January 27, 2022 How to Develop the Mind of a Strategist, Part 2 Straight Talk, How to Improve Your Strategic Impact, Access & Influence Please not

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January 27, 2022

How to Develop the Mind of a Strategist, Part 2

Straight Talk, How to Improve Your Strategic Impact, Access & Influence


Please note: This article and its remaining parts reflect the area Mr. Lukaszewski is most known for—being an active communications strategist.

Part 1, “Straight Talk, Demystifying Strategy” (5/23/21) discussed Jim’s philosophy and assumptions, the expectations of trusted advisors, the five intentions of the strategist mindset, and how to demystify strategy. Read Here > How to Develop the Mind of a Strategist, Part 1

Part 2, “Having Strategic Impact” will discuss why strategies fail, how to use management language, how to have strategic insight, and making recommendations in an operations context.

Part 3, “Be the Table” will describe how the communicator provides information critical to management and the business, why strategy is a big picture activity, how to be a force for prompt, positive forward thinking, and incremental constructive action.

Part 4, “The Trusted Strategic Advisor’s Manifesto” will address ten areas for serious personal and professional reflection.


Management Language

Several years ago, I attended a conference at the PRSA’s Counselor’s Academy, which focused almost entirely on how management consultants are invading the public relations counseling arena. These consultants are receiving a very positive reception.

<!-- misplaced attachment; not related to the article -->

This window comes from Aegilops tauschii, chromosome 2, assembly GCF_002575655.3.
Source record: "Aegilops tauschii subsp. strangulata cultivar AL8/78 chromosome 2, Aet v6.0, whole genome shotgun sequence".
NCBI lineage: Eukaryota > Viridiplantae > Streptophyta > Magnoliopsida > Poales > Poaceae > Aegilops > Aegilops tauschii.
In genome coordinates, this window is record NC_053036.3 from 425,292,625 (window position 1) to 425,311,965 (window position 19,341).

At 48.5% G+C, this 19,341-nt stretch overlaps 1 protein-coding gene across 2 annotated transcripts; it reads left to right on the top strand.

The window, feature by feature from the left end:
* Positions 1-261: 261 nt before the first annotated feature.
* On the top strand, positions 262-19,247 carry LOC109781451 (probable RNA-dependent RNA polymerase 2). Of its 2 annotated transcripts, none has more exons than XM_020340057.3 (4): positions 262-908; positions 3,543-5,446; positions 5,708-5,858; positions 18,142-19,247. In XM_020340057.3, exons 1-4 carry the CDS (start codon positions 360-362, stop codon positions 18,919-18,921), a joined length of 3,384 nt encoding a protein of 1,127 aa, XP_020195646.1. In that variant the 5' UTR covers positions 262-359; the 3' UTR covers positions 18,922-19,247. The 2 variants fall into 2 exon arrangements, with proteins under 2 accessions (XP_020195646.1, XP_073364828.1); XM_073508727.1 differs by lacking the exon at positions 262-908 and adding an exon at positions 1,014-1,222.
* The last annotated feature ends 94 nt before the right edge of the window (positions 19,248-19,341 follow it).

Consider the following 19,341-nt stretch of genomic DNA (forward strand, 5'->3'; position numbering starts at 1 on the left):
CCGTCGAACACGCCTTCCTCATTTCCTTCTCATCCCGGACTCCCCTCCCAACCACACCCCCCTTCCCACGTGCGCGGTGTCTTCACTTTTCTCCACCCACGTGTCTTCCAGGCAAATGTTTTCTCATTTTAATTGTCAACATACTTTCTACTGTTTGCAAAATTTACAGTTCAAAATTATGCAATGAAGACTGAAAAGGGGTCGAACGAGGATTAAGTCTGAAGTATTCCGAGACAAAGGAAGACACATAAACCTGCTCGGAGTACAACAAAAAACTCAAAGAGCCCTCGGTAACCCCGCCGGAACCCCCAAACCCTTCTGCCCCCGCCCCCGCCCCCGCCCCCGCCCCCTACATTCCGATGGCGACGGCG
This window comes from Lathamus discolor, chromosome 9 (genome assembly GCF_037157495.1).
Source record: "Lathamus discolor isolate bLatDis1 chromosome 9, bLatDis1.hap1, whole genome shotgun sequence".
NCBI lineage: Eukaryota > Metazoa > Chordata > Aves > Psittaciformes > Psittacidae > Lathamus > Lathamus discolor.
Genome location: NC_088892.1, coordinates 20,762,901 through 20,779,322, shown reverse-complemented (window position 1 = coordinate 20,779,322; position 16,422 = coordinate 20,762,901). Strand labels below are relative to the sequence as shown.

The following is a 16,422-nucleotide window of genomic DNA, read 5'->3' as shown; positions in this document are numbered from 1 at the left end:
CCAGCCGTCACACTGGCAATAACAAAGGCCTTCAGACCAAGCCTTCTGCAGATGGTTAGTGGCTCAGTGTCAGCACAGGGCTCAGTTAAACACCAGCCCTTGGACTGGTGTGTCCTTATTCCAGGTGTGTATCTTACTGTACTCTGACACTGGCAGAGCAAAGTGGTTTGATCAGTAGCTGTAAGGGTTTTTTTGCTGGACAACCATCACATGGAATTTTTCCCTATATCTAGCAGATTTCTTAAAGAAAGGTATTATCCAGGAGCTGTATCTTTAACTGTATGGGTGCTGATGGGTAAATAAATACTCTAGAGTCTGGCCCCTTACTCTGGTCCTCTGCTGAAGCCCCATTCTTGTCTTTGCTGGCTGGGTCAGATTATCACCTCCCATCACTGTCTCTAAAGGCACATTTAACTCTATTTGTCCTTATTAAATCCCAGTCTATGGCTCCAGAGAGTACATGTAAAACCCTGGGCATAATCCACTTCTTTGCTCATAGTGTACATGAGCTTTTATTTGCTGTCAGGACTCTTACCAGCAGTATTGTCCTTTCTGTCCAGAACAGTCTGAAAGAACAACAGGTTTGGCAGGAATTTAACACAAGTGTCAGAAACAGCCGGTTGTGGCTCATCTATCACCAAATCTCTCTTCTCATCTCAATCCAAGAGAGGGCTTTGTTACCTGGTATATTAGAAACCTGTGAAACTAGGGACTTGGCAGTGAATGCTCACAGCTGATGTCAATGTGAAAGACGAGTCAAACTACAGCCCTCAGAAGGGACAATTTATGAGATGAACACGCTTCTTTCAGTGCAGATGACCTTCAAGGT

One agency owner recounted how her agency was acquired by a regional management consulting firm and described the effect it had on her as a practitioner, as well as how her business thinking and strategy were restructured.

The first thing that changed was the vocabulary. The list of the service descriptions for her new management communications and strategic communication counsel function speaks for itself:

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*Notice that the word “communication” appears on the list only once. This is a very operationally oriented presentation of concepts. Those who run large businesses and organizations are almost totally operationally focused.

This agency surely learned that to successfully deal with management, they either had to speak management language or translate what they were trying to get across into terms management could understand, care about and act on.

Perhaps this is our greatest challenge because Public Relations’ thinking about methodology, expectations and vocabulary is so different from management’s. One of the fundamental realities of successful management is the ability to get things done over the long term: moving people, materials, resources, and concepts into and through profitable or useful deployments. This requires a process strategy, a motivation strategy, and a mission-driven atmosphere.

This process is the opposite of most public relations work. We get it done now. If you don’t need it now, call us just before you do. Management generally prefers a more measured process.

In the absence of strategy, public relations work (from the management’s perspective) has essentially one reason for its existence and only one reason: to get appropriate publicity to build reputation, acceptability, or admiration of the company, its executives, and its products. Management thinking is long-term process thinking. Public relations thinking is shorter-term, often instantaneous intuitive thinking. It is the public relations practitioner’s job to make the two thinking styles come together.

The lesson is, that if you want to be successful, start where management is in their process rather than start with a solution that you have already decided to propose. This approach will guarantee that you and management will never wind up at the same place at the same time.

Strategic Insight

Strategic thinking helps us understand how managers approach problems. Knowing how managers think is crucial to becoming an effective strategist. Before insights can be shared, a mutually acceptable language needs to be used.